While the long-term economic impact on American companies remains uncertain, there are important lessons to learn on how to manage future pandemic risks. Read the full story: Coronavirus contingency planning checklist for the middle market.

The coronavirus threat is the type of risk that material adverse change, or MAC, clauses are designed to address in M&A. Why the coronavirus makes material adverse change (MAC) clauses more important than ever.

Once venture capital-backed startups themselves, today’s tech giants know a thing or two about VC seed money. It’s fitting that many of them have created corporate venture capital groups of their own. These CVCs help their owners experiment and nurture new technologies and ideas in the early stages, without requiring the commitment of an acquisition. The CVC strategy often augments a company’s research and development efforts as well as complementing its M&A strategy. Middle-market dealmakers would be wise to track the VC investments of the five companies we highlight: Inc. (Nasdaq: AMZN), Google (Nasdaq: GOOG), Intel (Nasdaq: INTC), Microsoft Corp. (Nasdaq: MSFT) and Inc. (NYSE: CRM. Read our full coverage: Venture forth: How five of the biggest tech companies explore new territory through early-stage investments.

In a period of accelerating technology innovation and investment, it’s critical to stay aware of new technologies, offerings, data and analytics types and business models in your space, and adjacent spaces. Most companies are looking for ways to get better and earlier access to the startup space. While corporate venture capital (CVC) is only one method, it can be a fairly powerful one. Read full coverage: How corporations can benefit from VC investments in technology

Houlihan Lokey, Lincoln International, Jefferies Financial Group, William Blair and Piper Sandler Cos. rank as the top five most active M&A investment banks in 2019, based on the volume of completed private equity-backed deals in the U.S., according to PitchBook. Besides advising on M&A deals, the investment banks on the top 10 list also had a busy year with acquisitions of their own in 2019, including two acquisitions by Houlihan Lokey and three by Stifel Financial. Piper Sandler Cos., was created when Minneapolis-based Piper Jaffray Cos. acquired New York-based Sandler O’Neill & Partners in a deal representing more than half of Piper Jaffray’s $930 million market capitalization. The firm also had another acquisition in 2019 and sold a company to exit the traditional asset management business. See our full coverage: Top investment banks for PE-backed deals in 2019: Houlihan Lokey led the pack.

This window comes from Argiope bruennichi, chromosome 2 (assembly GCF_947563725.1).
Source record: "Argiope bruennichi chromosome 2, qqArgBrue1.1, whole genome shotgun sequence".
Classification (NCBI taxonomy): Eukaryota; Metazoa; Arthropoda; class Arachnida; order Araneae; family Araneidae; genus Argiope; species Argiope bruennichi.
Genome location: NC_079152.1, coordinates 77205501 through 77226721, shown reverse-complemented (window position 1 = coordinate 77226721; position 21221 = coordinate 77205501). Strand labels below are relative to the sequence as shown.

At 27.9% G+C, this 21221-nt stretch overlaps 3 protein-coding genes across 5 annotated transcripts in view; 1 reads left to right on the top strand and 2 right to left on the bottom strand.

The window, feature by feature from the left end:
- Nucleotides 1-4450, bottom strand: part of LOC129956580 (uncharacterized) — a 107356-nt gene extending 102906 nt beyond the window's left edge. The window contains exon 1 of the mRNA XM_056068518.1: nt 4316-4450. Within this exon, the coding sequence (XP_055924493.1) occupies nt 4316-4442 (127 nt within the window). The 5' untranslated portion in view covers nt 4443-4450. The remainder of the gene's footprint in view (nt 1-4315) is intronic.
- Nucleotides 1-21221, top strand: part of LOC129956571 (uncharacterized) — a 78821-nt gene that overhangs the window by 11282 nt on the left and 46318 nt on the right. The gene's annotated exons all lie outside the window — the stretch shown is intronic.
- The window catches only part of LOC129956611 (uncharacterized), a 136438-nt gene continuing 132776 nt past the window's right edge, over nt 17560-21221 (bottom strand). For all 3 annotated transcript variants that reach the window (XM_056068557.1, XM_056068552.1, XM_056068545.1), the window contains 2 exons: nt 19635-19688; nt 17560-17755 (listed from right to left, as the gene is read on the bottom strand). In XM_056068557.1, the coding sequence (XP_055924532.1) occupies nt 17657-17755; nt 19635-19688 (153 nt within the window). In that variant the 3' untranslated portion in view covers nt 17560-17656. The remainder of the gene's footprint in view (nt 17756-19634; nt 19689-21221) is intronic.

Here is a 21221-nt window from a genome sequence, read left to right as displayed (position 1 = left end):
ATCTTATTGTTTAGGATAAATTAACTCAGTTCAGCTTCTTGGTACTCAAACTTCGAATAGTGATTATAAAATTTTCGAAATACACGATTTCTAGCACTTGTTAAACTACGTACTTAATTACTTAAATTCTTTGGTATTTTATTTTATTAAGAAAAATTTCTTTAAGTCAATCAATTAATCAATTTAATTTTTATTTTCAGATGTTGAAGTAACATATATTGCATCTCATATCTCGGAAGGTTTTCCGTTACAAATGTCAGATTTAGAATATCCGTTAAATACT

Audax, HarbourVest and Genstar ranked as the top three most active private equity firms in 2019, based on the volume of completed deals in the U.S., according to PitchBook. Three companies tied for fourth place: Abry, Carlyle and Shore Capital. Where were these PE firms looking for deals? Eight of the firms on our list name the software and technology sector among their top investment targets, and seven put healthcare companies on their priority list. Financial services and consumer services are each named by five of the firms as industries they focus on, with four naming business services companies. Fundraising from investors in 2019 led to two notable fund launches earlier in 2020: KKR’s Global Impact Fund and HarbourVest’s $2.6 billion HarbourVest Fund XI. See our full coverage: Top private equity firms in U.S. deals in 2019: Audax Private Equity ranked No. 1.

To celebrate deals, dealmakers and dealmaking firms, Mergers & Acquisitions produces three special reports every year: the M&A Mid-Market Awards; the Rising Stars of Private Equity; and the Most Influenital Women in Mid-Market M&A. For an overview of what we’re looking for in each project, including timelines, see Special reports overview: M&A Mid-Market Awards, Rising Stars, Most Influential Women.

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Coronavirus forces triage on private equity-backed healthcare deals

The impact of the Covid-19 pandemic on the healthcare sector is immense and varied, with nuances by subsector and geographic region. A significant aspect of the emergency and acute care delivery system has mobilized to address the virus while healthcare services focused on non-essential and elective care have been delayed. …

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Tyto Care raises $50 million as it looks to buy and build new services during COVID-19 demand surge

Tyto Care, the provider of a home health diagnostic device and telemedicine consultation app, said it has raised $50 million in a new round of funding.
The round was led by Insight Partners, Olive Tree Ventures, and Qualcomm Ventures, according to a statement, and brings the startup’s total capital raised to more than $105 million.
The funding comes just as Tyto has seen a dramatic surge in demand brought on by the global response to the COVID-19 pandemic. Tyto Care’s toolkit is being used as a telehealth diagnostic solution that was already seeing three times sales growth in 2019 alone.
Last …

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Deerfield raises $840 Million in new healthcare venture fund

Healthcare investment firm Deerfield Management Co. has raised $840 million for a new venture capital fund dedicated to early drug innovation, digital health and medical technology.New York-based Deerfield said half of the funds will be used to back companies and academic institutions developing new drugs. The rest will be put …

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M&A wrap: Coronavirus, BorgWarner, Delphi, BabyQuip, 5Capital, Hampleton Partners, Alvarez & Marsal, Riverside, M33 Growth, Paul Hastings

BorgWarner Inc. (NYSE: BWA) may back away from its $1.5 billion deal for Delphi Technologies Plc after the latter auto parts supplier tapped out its credit line without receiving permission from its acquirer. Delphi drew down its full $500 million revolving credit facility to position for the downturn related to the coronavirus …